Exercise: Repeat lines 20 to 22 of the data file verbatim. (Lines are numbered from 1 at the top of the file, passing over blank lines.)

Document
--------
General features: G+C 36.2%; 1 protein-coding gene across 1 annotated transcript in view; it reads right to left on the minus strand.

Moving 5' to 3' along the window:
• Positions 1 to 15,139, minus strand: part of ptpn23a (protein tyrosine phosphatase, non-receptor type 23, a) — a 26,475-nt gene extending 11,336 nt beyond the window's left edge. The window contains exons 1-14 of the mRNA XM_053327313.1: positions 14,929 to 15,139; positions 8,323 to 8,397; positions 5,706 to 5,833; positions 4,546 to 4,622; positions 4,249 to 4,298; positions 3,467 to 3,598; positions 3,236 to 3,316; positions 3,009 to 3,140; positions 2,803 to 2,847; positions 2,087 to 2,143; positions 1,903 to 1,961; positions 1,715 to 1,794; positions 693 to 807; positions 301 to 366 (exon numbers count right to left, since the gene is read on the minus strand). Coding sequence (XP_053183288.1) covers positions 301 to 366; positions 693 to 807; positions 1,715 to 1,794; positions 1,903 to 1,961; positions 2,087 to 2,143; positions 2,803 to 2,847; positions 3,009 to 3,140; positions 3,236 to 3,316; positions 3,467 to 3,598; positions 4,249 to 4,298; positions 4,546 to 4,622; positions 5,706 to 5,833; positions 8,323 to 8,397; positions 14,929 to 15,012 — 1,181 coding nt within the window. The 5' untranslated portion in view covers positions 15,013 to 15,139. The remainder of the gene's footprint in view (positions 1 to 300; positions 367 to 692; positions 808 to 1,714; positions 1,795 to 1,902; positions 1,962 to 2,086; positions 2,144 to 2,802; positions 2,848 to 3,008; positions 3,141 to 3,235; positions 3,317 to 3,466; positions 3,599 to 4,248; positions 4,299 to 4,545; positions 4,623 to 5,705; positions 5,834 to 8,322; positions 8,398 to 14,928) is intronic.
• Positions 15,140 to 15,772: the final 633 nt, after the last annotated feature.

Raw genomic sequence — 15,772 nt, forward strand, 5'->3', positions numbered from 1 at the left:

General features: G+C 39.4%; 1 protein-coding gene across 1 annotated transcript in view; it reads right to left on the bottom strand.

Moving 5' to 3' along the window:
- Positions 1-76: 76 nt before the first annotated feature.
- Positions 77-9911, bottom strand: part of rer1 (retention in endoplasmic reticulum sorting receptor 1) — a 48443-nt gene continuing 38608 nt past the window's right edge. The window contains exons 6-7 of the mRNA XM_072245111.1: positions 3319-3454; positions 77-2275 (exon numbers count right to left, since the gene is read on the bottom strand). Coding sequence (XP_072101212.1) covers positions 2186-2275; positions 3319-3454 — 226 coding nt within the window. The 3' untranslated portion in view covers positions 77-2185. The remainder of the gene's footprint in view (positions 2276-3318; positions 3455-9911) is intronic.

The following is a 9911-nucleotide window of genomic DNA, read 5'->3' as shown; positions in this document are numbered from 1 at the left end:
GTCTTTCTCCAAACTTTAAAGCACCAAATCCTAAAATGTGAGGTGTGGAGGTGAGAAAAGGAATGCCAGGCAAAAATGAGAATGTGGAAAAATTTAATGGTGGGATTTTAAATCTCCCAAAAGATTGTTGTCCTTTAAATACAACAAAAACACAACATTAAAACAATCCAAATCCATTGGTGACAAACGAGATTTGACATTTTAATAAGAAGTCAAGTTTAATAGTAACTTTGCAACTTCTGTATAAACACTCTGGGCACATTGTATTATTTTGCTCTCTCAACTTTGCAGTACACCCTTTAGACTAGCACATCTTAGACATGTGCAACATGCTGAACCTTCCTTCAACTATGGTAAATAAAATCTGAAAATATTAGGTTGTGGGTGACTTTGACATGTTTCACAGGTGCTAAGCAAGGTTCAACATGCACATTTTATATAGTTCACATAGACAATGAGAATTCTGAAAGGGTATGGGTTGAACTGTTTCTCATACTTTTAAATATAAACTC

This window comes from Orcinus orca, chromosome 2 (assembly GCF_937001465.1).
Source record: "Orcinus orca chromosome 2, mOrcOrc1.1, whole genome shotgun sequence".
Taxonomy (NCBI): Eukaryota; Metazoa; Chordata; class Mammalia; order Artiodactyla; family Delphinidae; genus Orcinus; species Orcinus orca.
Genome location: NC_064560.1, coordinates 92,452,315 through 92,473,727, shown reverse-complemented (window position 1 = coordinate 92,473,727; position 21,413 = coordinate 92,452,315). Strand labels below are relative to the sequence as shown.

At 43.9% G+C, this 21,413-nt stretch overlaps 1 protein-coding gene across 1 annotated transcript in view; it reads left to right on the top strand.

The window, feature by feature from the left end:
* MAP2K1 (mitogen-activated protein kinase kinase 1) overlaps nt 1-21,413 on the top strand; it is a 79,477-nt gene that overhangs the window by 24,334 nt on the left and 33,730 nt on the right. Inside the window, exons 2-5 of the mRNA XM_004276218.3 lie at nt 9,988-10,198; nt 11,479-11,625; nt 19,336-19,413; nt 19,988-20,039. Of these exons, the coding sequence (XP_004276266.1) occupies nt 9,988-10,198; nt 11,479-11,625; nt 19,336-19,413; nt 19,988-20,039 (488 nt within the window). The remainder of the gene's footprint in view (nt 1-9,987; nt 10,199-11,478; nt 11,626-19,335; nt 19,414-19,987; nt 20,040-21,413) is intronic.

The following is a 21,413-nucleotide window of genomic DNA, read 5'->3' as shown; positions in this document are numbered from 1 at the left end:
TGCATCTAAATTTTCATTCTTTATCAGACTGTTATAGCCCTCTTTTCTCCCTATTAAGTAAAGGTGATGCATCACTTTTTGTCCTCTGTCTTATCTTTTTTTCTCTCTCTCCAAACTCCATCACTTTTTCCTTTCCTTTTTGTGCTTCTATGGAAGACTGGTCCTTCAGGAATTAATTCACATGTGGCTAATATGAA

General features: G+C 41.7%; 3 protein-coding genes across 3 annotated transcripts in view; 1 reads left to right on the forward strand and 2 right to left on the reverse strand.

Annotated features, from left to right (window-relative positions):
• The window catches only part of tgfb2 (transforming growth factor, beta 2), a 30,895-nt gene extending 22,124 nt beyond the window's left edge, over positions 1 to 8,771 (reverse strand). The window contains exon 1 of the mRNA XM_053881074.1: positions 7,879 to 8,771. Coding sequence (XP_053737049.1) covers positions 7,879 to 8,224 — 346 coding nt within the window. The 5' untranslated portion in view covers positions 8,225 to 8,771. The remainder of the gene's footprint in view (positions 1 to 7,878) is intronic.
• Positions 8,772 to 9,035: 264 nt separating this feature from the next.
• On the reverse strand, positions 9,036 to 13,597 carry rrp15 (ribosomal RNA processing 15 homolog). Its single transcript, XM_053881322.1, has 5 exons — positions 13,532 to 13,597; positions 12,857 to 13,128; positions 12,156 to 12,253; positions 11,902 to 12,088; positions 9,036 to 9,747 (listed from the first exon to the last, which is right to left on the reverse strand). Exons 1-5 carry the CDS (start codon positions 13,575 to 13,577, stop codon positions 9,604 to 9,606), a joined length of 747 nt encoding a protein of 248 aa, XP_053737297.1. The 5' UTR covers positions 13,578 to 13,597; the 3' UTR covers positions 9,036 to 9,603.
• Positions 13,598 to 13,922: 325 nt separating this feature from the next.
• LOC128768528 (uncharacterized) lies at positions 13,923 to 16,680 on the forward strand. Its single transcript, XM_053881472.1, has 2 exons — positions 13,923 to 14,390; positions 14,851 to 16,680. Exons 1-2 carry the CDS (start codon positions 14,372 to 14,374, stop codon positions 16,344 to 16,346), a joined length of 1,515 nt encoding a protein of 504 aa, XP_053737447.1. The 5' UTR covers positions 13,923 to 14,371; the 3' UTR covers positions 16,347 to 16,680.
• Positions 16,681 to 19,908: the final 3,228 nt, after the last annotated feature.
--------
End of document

TGCATCTAAATTTTCATTCTTTATCAGACTGTTATAGCCCTCTTTTCTCCCTATTAAGTAAAGGTGATGCATCACTTTTTGTCCTCTGTCTTATCTTTTTTTCTCTCTCTCCAAACTCCATCACTTTTTCCTTTCCTTTTTGTGCTTCTATGGAAGACTGGTCCTTCAGGAATTAATTCACATGTGGCTAATATGAA

General features: G+C 41.7%; 3 protein-coding genes across 3 annotated transcripts in view; 1 reads left to right on the forward strand and 2 right to left on the reverse strand.

Annotated features, from left to right (window-relative positions):